The Bristol Daily Courier from Bristol, Pennsylvania on April 1, 1964 · Page 10
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The Bristol Daily Courier from Bristol, Pennsylvania · Page 10

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Bristol, Pennsylvania
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Wednesday, April 1, 1964
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Page 10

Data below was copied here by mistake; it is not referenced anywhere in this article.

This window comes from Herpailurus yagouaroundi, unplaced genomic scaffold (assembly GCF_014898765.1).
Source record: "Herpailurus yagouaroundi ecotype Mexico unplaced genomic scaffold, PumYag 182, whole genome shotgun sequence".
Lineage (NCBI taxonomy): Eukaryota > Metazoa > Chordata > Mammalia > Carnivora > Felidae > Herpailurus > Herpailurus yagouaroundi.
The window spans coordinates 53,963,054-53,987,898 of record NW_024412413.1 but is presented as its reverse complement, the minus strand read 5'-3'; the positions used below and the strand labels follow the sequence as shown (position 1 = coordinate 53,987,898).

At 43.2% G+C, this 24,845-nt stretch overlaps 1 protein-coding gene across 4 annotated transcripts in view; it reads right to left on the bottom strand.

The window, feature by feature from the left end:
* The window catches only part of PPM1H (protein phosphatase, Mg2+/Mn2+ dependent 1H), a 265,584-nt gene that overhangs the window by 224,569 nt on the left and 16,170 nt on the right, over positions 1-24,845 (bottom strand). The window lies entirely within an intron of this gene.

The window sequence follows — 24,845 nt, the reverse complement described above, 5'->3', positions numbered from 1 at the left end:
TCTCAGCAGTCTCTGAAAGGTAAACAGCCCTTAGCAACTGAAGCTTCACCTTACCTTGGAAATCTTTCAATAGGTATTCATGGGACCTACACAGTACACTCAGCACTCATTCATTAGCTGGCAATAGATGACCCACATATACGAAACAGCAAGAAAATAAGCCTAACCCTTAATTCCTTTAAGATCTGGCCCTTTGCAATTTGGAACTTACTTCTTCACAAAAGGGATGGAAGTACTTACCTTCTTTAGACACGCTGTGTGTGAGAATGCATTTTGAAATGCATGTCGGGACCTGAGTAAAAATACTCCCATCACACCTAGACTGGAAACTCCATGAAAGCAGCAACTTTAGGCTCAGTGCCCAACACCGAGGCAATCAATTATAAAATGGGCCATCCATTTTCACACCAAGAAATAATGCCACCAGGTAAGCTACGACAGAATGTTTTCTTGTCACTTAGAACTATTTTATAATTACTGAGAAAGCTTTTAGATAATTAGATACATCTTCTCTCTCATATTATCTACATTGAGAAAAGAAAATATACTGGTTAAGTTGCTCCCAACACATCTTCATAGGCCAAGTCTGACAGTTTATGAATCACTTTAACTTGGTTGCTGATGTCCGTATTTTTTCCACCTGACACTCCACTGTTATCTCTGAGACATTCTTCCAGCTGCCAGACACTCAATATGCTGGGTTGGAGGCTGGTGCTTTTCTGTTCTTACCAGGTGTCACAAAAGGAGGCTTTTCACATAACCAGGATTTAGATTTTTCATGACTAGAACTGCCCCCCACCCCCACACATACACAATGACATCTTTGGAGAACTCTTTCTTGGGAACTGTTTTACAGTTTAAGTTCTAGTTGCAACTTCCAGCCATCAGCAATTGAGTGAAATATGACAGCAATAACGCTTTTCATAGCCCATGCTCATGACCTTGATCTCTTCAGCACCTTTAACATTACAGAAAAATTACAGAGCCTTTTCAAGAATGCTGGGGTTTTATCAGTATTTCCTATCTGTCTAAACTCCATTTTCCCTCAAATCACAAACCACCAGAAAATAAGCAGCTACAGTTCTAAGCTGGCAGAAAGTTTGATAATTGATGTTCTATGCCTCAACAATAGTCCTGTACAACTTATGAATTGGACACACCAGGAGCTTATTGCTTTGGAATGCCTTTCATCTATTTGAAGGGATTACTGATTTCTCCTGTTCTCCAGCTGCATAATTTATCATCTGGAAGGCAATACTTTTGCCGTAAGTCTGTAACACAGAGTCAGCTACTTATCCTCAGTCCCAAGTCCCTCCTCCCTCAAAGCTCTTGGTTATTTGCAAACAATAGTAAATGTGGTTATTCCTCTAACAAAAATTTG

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Keller Advises Businessmen On Street Road Repairs Fcasterville and Southampton Bsuinessmen’s Association have launched an all-out effort to get Street Road repaved — with the help and advice of Sen Marvin Keller. The business groups met with Senator Keller — of Newtown — at a meeting held in Southampton on Monday. The senator told the businessmen that he didn't “like the condition of Street Road any better than you.” For that matter, he added. “I would like to see a good many roads rebuilt here in Bucks County.” Write To Governor Senator Keller said the best way he thought definite plans could be brought about for reconstructing state-owned roads was by sending privately written letters directly to Gov. William Scranton. Letters, Keller said, provide him with much better '‘ammunition” than do petitions. The whole point of the meeting seemed to be that the businessmen wanted to get the state highway department to list in writing specific details for reconstructing Street Road, rather than making oral promises. Meeting Chairman Chairman of the meeting was Robert McClanen, executive vice chairman of the Lower Bucks County Chamber of Commerce and a member of the Southampton Businessmen’s Association. McClanen had sent a • telegram to Gov. Scranton several months ago urging the governor to have Street Road repaired or closed to traffic, since potholes constituted a hazard to drivers. The highway department be­ gan filling potholes within 4K hours after the telegram. It has since black-topped portions of the road along Bensalem and Lower Southampton Townships. However, the department did not take any action in Southampton. The result is, apparently, that the Southampton businessmen feel they have been ignored when they shouldn’t have been. Plans Shelved One member said the state officials had promised to reconstruct Street Road about 30 years ago, but plans to do this, he said, “have been continually shelved.” “It seems that the only group that gets the state to do anything is the one that yells and shouts the loudest.” Keller agreed with the businessmen throughout most of the meeting, but tempered the viewpoint here by pointing out that Pennsylvania has more roads than “New England, New Jersey, New York, Delaware and Maryland put together . . . that’s our trouble; we’ve got too many roads.” lie reminded the businessmen that the state was flooded in recent years with 60-ton trucks and that the population is much larger today than it was 30 years ago. Vernon D. Platt, representing the Feasterville businessmen, said he didn’t think the state should waste the taxpayers money by temporarily repaving, when it has already planned for a major improvement of the road in the next few years. Important Industries But, he said, if the state is going to wait for an indefinite period of time to begin major improvements, then the road should be repaved now. “Wa have some important industries coming into our area,” he said. Platt emphasized, however, that “never” should final plans for the road be deferred. Keller said he had constantly pushed the state to fix Street Road and the underpass near the turnpike on U. S. 1. He said he had attended several meetings “like this one” throughout the county in the past three weeks. He said plans for this season’s work had been passed from Harrisburg to Haverford, the local branch of the state highway department. An inspection of Street Road is due by that office sometime this month, he stated. John Danenberger, chairman of the Upper Southampton Township Board of Supervisors, pointed out that the Street Road project was originally planned by the state to be finished by 1965. Having Accidents The township is “having accidents every day,” he said, because the road is in such poor condition* Upper Southampton Township Police Chief Charles Gray went along with Danenberger and called the roads “a real hazard.” The road is so bad, he said, that area ambulances have to cut down to a very slow rate of speed. His department gets “all kinds of accident reports” be­ cause of the road, he added. Platt said it seemed that the state is “being derelict In lti duty” by not taking advantage of Federal funds. Kentucky and other states throughout the south have better roads than Pennsylvania, he said, “and ali we can lcok forward to with pride is our turnpike. “It seems our state has not taken its share of P ederai funds,” Platt stated. Senator Keller agreed. “Our state was too proud to take £ ed­ erai aid” in the past and tried to support itself, he said. However, Pennsylvania is now using every dollar it can in Federal aid in matching funds, Senator Keller said, and it is “frying to save all the money it can for Federally financed roads.” L. Southampton’s Renewal Project Still U p In The Air Sen Marvin Keller, (center) discusses reconstruction plans for the state- owned Street Road with representatives oi municipal agencies in Lower and Upper Southampton Townships. The officials are, (seated, from left) Upper Southampton Township Police Chief Charles Gray, Senator Keller, Earl Sinclair, president of the Southampton Businessmen’s Association; Vernon D. Platt, chairman of the road committee for the Feasterville Businessmen’s Association; Russell Spaith, (standing, from left) a member of the Southampton Businessmen’s Association; and John O. Danenberger, chairman of the Upper Southampton Township Board of Supervisors. (Courier-Times Photo) Northampton Group Ob jects / To Proposed Zoning Change Residents of Northampton Township voiced objections galore to the proposed change in zoning of part of the Far Away Farm, south of Richboro on Second Street Pike. The supervisors recently held a public hearing on the proposed change. The application is for 19.412 acres of the farm to be changed from residential to CS, planned business and shopping. Residents raised questions concerning nuisances, hours, papers, noise, traffic, policing and vandalism. Joseph T. Corwin questioned possible fire hazards. A group from Northampton Hills stated they had moved to Northampton to get away from commercial areas. Robert E. McClanen, rcprc- senting Far Away Farms, Inc., said a super-market chain is interested in the lot as is a dairy- bar operator who would like a second location for his business. Architect Ralph Caldwell said the buildings would be of colonial design. It was stated at the hearing that when the adjacent residential lands are developed, a sewer plant would be built on the Far Away Farm land across Second Street Pike and that a deep well for both the residential and commercial sections would be developed. It was announced that the corporation would also pay for the paving of Tanyard Road from the farm to Second Street Pike. In answer to a question by Retreat To Be Held Men of the nine Reformed Churches in the Philadelphia classis will join with men from me Synoa or i\ew Jersey for a retreat, to be held on Saturday, April 11, at the P'iirst Reformed Church of Ridgewood. N.J. Men from the Philadelphia area will meet at 10 a.m. at the Reformed Church of North and Southampton. A bus will transport them to the north Jersey church. More than 20 men arc signed up for the trip. Others wishing to participate should contact Ed Clemmensen, EL 7-7809, before Friday. Clemmensen is co - chairman of the retreat. Speakers during the afternoon and evening sessions will be George Mortland, an executive with General Electric, and Howard Van Sandt, student supply of the Fourth Reformed Church in Philadelphia. The theme of the retreat is “In His Steps”. Sppoial pnp«t<; at thp retreat will include Rev current president of the General Synod of the Reformed Church in America, and Rev. Donner is, Aiwooa, presiaent oi tne particular Synod of New Jersey. The nine churches in the Clas­ sis of Philadelphia are North and Southampton Reformed Church of Church ville; Johnsville Reformed; Addisville Reformed of Richboro; Feaster- v i 11 e Community Reformed Church; Faith Reformed Church of Levittown; Willow Grove Reformed Church; Fourth Reformed Church and Talmage Memorial Reformed Church, both of Roxborough, and Fifth Reformed of Kensington. GRASS ROOTS NEW YORK (UPI) — Eighty cubic tons of Hawaiian thatching grass will be used in Hawaii’s exhibit at the World’s Fair. The grass will be used to cover the roofs of such build- ina« ac tha Wou/aiiiin Villooo ’ ---------------------I V*»V -.-**♦» Verne Oggel, gift shop and snack bar. resident Herbert Deuel, Solicitor E. Dillwyn Darlington stated that taxes of shopping centers depend on the success of the enterprise in keeping the shops rented. Aid Tax Situation James C. Greenwood, chairman of the supervisors, said that planners feel that diversification aids a township’s tax situation and that a successful shopping center gives a good tax income. No decision concerning the change was made. Ordinance revision and the addition of a fire ordinance will soon be advertised for public hearing in Northampton. The fire ordinance, long sought by the Northampton Township Volunteer Fire Company, would place restrictions on burning and give power to the company to inspect local buildings. Also slated for a hearing is the proposed change in farm xtuo raise the minimum farm from two to five acres. Smaller farms would then require an approval from the board of adjustment for building changes. A proposed change in the R-l residential zone which would prevent businesses to be conducted in the home, unless reviewed by the adjustment board, is also scheduled for a public hearing. Music teachers and real estate and insurance offices would be included. The supervisors announced they will make the semi-annual road inspection April 14. The board approved the widening and installation of curbs in Traymore Manor Section 4 where there is a water problem. The cost is $5,325, of which $1,728 is assessible; $646 will be paid by the developer, $2,500 through an existing escrow fnnH 1Pi*xrinor $4^1 to hr» nuiH V*v ----i the township. The $272,000 urban renewal project proposed for Lower Southampton Township was thrown up in the air last week and today, despite all efforts by authorities to bring it back down, it is still up there. A public hearing on the final stage of the project was held yesterday, which would have given authorities the green light. However, the township’s planning commission — the authority that has final say in selecting the site for the project — voted last week to reject the program. In two last minute meetings held jointly with the supervisors, Saturday and Monday the commissioners refused to budge. Three of the five planners stated they wanted more information and all “possibilities” considered thoroughly before they would accept the program. The commission said it would hold a public hearing March 13, Monday, and would make a final decision then. The project is slated for a “blighted area” on Elmwood Ave., Feasterville. It consists mainly of a municipal center and includes a township building, garage, library, playground, recreation and cultural areas. It will be financed by a Federal grant amounting to $200,000. In spite of the commission’s action, authorities went ahead with yesterday’s meeting, anyway, since it was advertised three weeks ago. It was held by the board of supervisors and chaired by William O. Kline, chairman of the Bucks County Redevelopment Authority, which has prepared the project. A principal issue at the meeting concerned an offer made recently which gives the township an alternative site for the project. The offer, made by John J. Mdlhnenny, developer of the Street Road Shopping Center and the Mcllhenny Industrial Park, both in Feasterville, was to sell the township five acres in his industrial park for $37,500. The site is located off Street Road near Bustleton Pike. It has a 200 foot frontage and measures a little more than 1,000 feet deep. Referring indirectly to the offer, Planning commission chairman Edward W. Langle said the majority of the planners believe “there is no other site in the township as feasible as the one on Elmwood Avenue.” He said there isn’t another site that “would do the job at the present cost.” One of the two planners that voted favorably for the project, Langel said he thought the rest of the commission would finally vote in a favorable vein for the project as it is proposed now — with the site on Elmwood Avenue. Supervisor Harry Fritz also favored the present site for the program, ‘•hiven more important than the location of the site,” he said, is that the township will be improving a blighted area. He added that the Elmwood Ave. site would be more practical for residents’ use. Joseph C. Lepone, a representative of the Citizens Advisory Committee that has been working on the program since it was initiates, said basically the same thing as Fritz. Other advantages of the site, he said, would include the speed and efficiency of dispatching vehicles by the police department, since it would take longer for the police to get from one end of the township to the other from the Mcllhenny tract. He pointed out also, that three schools are near Elmwood Avenue and that the population of the township is growing in that area. Camille Stroh. akn nf the ad- meeting — some from Elmwood Ave. — concerned the plans made by the county authorities for the relocation of residents. Kline and other county authorities, however, continually gave assurance that the county would make “every effort possible” to assist townspeople in securing new homes and businesses. visory committee, shared a similar view and so did Robert Quider, president of the Feasterville Businessmen’s Association. Said Quider; “As a citizen and resident, I think the proposed site is a good location ... it will allow room for expansion.” He said the project would enhance any area of the township. In reference to Mcllhenny’s offer, he stated, “This offer comes very late ...” A view which might be taken in favor of the Mcllhenny site, however, was expressed by Dr. L. Gurwood, of Feasterville. Since the business district runs along Street Road and Bustleton Pike, he said, it would seem more feasible to have a municipal center in the middle of the business district. “The area you’re considering is residential,” he stated. Blighted Area George Owens, chairman of the board of supervisors, point- irfii . o ed out that the county re- j 1 tlCcltd* development authority was not asked to find the best location for a municipal center, but to locate a blighted area. He disagreed with Gurwood about putting a municipal center in the business district. “Warminster and Upper Moreland’s township buildings are tucked away in residential communities” where the townships can save tax ratables, he said. The chairman said he thought the site on Street Road was good, but that it would result in a loss of tax revenue for the township. A point that concerned several residents attending the outhampton T re vose Feasterville Band Ready For 13th Concert The Tri - County Band of Feasterville, under the direction of Cecil Oylcr, will present its 13th annual memorial concert Wednesday, April 8 at 8 p.m. in the Neshaminy High School Auditorium, Langhorne. Also performing will be the Neshaminy Senior High School Chorus. The concert will be dedicated Final Play The last in a series of Children’s Theater performances for the benefit of the Joint PTA scholarship fund. Council Rock District, will be presented Saturday at 2 p.m. in the Council Rock High School auditorium. The play, acted by the Town and Country Players, is “Mr. Tu-Tu From Mars.” The last Series B ticket is good for the performance. Persons wishing tickets for the show have been asked to contact Mrs. Mildred Rakus, Wrightstown Road, Newtown, WOrth, 8-3191. to Mike Yeager, a long-time and faithful member of the band whose recent death was a great loss to the organization. Successful Year The band enjoyed its most successful year in 1963. Beginning with the 12th annual concert last March, the band played outdoor concerts in Southampton, Newtown and Lasghorne and in Willingboro. N.J. Indoor concerts were played in Churchville and at the Pennsylvania State Hospital, Philadelphia. For the second consecutive year, Tri - County Band was awarded a prize as an outstanding marching band, in the annual Bucks County Firemen’s Parade in Quakertown. The band marched and played in Bustleton and Frank- ford on Memorial Day. in Southampton and Feasterville on Independence Day, and in the Bristol Christmas Parade in 1963. The band’s participation in many of these events is sponsored by local civic, business and service organizations. Because of such sponsorship, the band has helped promote community betterment projects through its music. ELLSWORTH & DRYSDALE CHICAGO (UPI) — Dick Ellsworth of the Chicago Cubs, along with Don Drysdale of the Los Angeles Dodgers, pitched nine one-run games last year to lead the National League in that department. Club To Hear Candidates Democratic primary candidates for Congress Ralph O. Samuel and Wynne James Jr. will be guest speakers at a meeting of the Lower Southampton Township Democratic Club on Thursday, April 9, President Joseph C. Lepone announced today. The meeting will be held at 8:30 p.m. in the township building, Bustleton Pike, Feasterville. Lepone urged all township Democrats to attend. LIQUIDATION FURNITURE SALE ODDS AND 136 SO. BROAD ST. TRENTON, N.J. BETTER BUYS! ODD CHAIRS (From 3 Pc. Living Room Suites) (VAL. to$89) YOUR CHOICE ODD BOX SPRINGS HEAVY DUTY TICKING (VAL. to $69)SINGLE OR TWIN SIZE SOFA BED Foam, Hvy. Modern Fabric Cover (VAL. to $69) PC. BEDROOM SUITE Church To Welcome Members Legal Notices PEARL GREY -DRESSER, CHEST, MIRROR, BOOKCASE BED (VAL. OVER $100) 8 HOURS ONLY! THURS. 1,„9 P.M. 11 NO FOOLIN' SALE If New members will be welcomed into the fellowship of the Dotterer Memorial Baptist Church, Richboro, on Sunday. A reception will be held following the service. The youth of the church recently gave a party at the home of Mr. and Mrs. Howard Green- halgh. Those attending included Harry Covert, William Barcalow III, Andrew H. Kraft, Charles Maurer, Margie Maurer, Howard Greenhalgh Jr., Janice Greenhalgh and Marge Wunsch. The church’s womens fellow­ ship met recently at the home of Mrs. Dorothy Greenhalgh. Mrs. Caroline Kraft presided at the business meeting. Awarded prizes during the hat show were Mrs. Jack Barton, Mrs. Mildred Barcalow, Mrs. Marty Wunsch and Mrs. Alice LoQuin. BUDGET NOTICE OF THE TOWNSHIP OF LOWER SOUTHAMPTON Take notice that the tentative 1964 budget showing the anticipated revenues and the proposed expenditures has been prepared by the Board of Supervisors of the Township of Lower Southampton, and that the said budget is available for public inspection in the Lower Southampton Township Building, 1035 Bustleton Pike, Feasterville, Pa., between the hours of 9 a.m. and 5 p.m., Monday thru Friday. AH persons desiring to inspect said budget may do so at the above time and place. , J. HARRY HALL TOWNSHIP MANAGER BDC-Apr. 1 THESE ITEMS MUST GO! Just A Few Of A Kind WILL NOT BE DUPLICATED AGAIN! FREE PARKING ACROSS STREET IN MAIDEN LANE LIQUIDATION FURNITURE 136 SO. BROAD ST. TRENTON, N.J. EASY CREDIT TERMS